After explaining the treatment plan to the patient, an informed consent was obtained from him. Preliminary impressions were made in irreversible hydrocolloid (Thixotropic, Zhermach, Italy) by using the handle of the conventional stock perforated trays which was modified by making perforations and adding wax. After obtaining the primary casts, and outlining the design for the special tray a sectioned special tray was made using Methyl methacrylate acrylic resin (Major C&B-V Dentine, Major, Moncalieri, Italy). The tray was made in two sections which overlapped in the middle. The posterior section was fabricated first, the width of the posterior section was calculated from the total mouth opening (2/3 rd of total mouth opening to accommodate rotation of the tray while insertion). While the material was setting, three pins (modified bell pins) were placed vertically and parallel to each other after which the anterior half of the special tray was fabricated (Fig.3) The anterior half of the tray was aligned by running the setting resin over the modified bell pins while the material was soft. Extra length of the pins was then removed so as to flush with the surface of the anterior half. The two halves were then removed and tried on the patient. Path of insertion of the anterior half over the first half was verified through correcting the diameter of the holes for the pins.

Border molding was done in both the halves separately using low fusing green stick compound (DPI, Dental products of India Ltd, Mumbai, India) (Fig.4).  Final impressions were made by first recording the posterior part followed by placement of anterior part over the posterior part (Fig.5). Once the final impressions were made, conventional procedures for fabricating the complete denture prosthesis were used to fabricate the denture. The patient was demonstrated how to insert and remove the denture and was put on a follow up for one year. After an early period of adaptation, the patient was highly satisfied with the prosthesis.


Oral submucous fibrosis is a clinical condition that is common in the south East Asia, especially in areas where pan and tobacco consumption is high11, 12 Circumoral fibrosis is a clinical complication that may range from mild to severe. Besides an inability to open mouth the condition also is accompanied by xerostomia especially with salivary gland involvement. Besides impression making other procedures like jaw relations and denture trial are also difficult, therefore such appointments must be well organized especially with respect to time. The technique described in this article has advantages than those described in the literature. It can be easily mastered, does not require special instruments, equipment or material, does not rely on the skill of the laboratory, is inexpensive and yields good results. The difficulty with this technique is the clinician’s ability to place the anterior component over the posterior one with ease while at the same time holding the posterior component in place on the residual alveolar ridge. This can be achieved by proper education of the patient who can help in holding the posterior half of the tray while the clinician fits the anterior half over the posterior half.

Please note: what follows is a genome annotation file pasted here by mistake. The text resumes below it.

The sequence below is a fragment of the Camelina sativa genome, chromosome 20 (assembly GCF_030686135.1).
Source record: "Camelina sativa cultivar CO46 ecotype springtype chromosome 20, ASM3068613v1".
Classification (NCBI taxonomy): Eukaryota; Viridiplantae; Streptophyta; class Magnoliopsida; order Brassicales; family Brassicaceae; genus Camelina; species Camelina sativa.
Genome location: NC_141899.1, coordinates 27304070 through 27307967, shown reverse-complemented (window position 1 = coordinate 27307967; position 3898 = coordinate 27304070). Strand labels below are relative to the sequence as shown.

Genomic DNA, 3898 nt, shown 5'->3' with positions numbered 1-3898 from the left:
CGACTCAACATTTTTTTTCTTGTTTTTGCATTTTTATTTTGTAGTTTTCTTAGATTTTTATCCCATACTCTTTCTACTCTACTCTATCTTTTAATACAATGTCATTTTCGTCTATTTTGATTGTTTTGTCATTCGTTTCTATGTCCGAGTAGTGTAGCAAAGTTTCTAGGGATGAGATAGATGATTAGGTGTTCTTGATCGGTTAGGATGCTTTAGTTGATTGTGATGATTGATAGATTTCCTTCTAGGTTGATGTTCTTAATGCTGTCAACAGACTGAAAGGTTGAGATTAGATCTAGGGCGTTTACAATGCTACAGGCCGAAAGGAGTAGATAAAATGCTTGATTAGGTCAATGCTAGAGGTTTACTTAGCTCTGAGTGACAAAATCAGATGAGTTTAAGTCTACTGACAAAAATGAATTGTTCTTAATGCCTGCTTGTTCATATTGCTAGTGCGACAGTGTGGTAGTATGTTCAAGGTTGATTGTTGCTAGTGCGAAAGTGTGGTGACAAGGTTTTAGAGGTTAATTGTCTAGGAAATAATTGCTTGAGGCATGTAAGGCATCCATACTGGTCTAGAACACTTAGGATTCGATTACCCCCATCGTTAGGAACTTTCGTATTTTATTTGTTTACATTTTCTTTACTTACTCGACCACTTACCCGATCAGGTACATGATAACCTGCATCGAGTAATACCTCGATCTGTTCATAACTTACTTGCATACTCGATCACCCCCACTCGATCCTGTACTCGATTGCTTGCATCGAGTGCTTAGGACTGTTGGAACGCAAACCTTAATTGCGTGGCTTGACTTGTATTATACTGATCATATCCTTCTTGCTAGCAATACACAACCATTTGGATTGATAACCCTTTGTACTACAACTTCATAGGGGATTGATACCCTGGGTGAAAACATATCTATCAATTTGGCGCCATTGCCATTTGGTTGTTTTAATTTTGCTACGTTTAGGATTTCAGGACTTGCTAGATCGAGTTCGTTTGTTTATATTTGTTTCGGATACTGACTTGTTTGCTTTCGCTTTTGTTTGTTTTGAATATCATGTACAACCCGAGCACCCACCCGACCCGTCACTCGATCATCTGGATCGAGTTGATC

Sectional tray and sectional impressions are innovative ways to overcome challenges associated with patients having limited mouth opening. The technique described in this article being inexpensive can be utilized in academic institutes where access to expensive innovations is limited. In an emergency situation any dental practitioner can also use this technique without having to rely on the laboratory technician.


1. Luebke RJ. Sectional impression tray for patients with constricted oral opening. J Prosthet Dent 1984; 52:135-7.

2. Conroy B, Reitzik M. Prosthetic restoration in microstomia. J Prosthet Dent 1971; 26:324-7.

3. Winkler S, Wongthai P, Wazney JT. An improved split-denture technique. J Prosthet Dent 1984;51:276-9.

4. McCord JF, Moody GH, Blinkhorn AS. An overview of dental treatment of patients with microstomia. Quintessence Int 1990;21:903-6.

5. Whitsitt JA. Battle LW. Technique for making flexible impression trays for the microstomia patient. J Prosthet Dent 1984;52:608-9.

6. Baker PS, Brandt RL, Boyajian G. Impression procedure for patients with severely limited mouth opening. J Prosthet Dent 2000;84:241-4.

7. Suzuki Y, Abe M, Hosoi T, Kurtz KS. Sectional collapsed denture for a partially edentulous patient with microstomia: a clinical report. J Prosthet Dent 2000;84:256-9.

8. Mirfazaelian A. Use of orthodontic expansion screw in fabricating section custom trays. J Prosthet Dent 2000;83:474-5.

9. Dhanasomboon S, Kiatsiriroj K. Impression procedure for a progressive sclerosis patient: a clinical report. J Prosthet Dent 2000;83:279-82.

10. McCord JF, Tyson KW, Blair IS. A sectional complete denture for a patient with microstomia. J Prosthet Dent 1989;61:645-7.

11. Lynch MA, Brightman VJ, Greenberg MS. Burket’s oral medicine. 9th Ed. Philadelphia: JB Lippincott; 1994. p. 580.

12. Cardelli MB, Kleinsmith DM. Raynaud’s phenomenon and disease. Med Clin North Am 1989;73:127-41.

Source(s) of Funding

Self supported

Competing Interests


3 reviews posted so far

Innovating the art of final impression making in restricted oral opening through the use of a sectional impression technique
Posted by Anonymous Reviewer on 26 Mar 2015 05:52:27 AM GMT Reviewed by WMC Editors
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Sectional Impression Technique
Posted by Dr. Arpit Sikri on 02 Oct 2014 07:50:42 PM GMT Reviewed by WMC Editors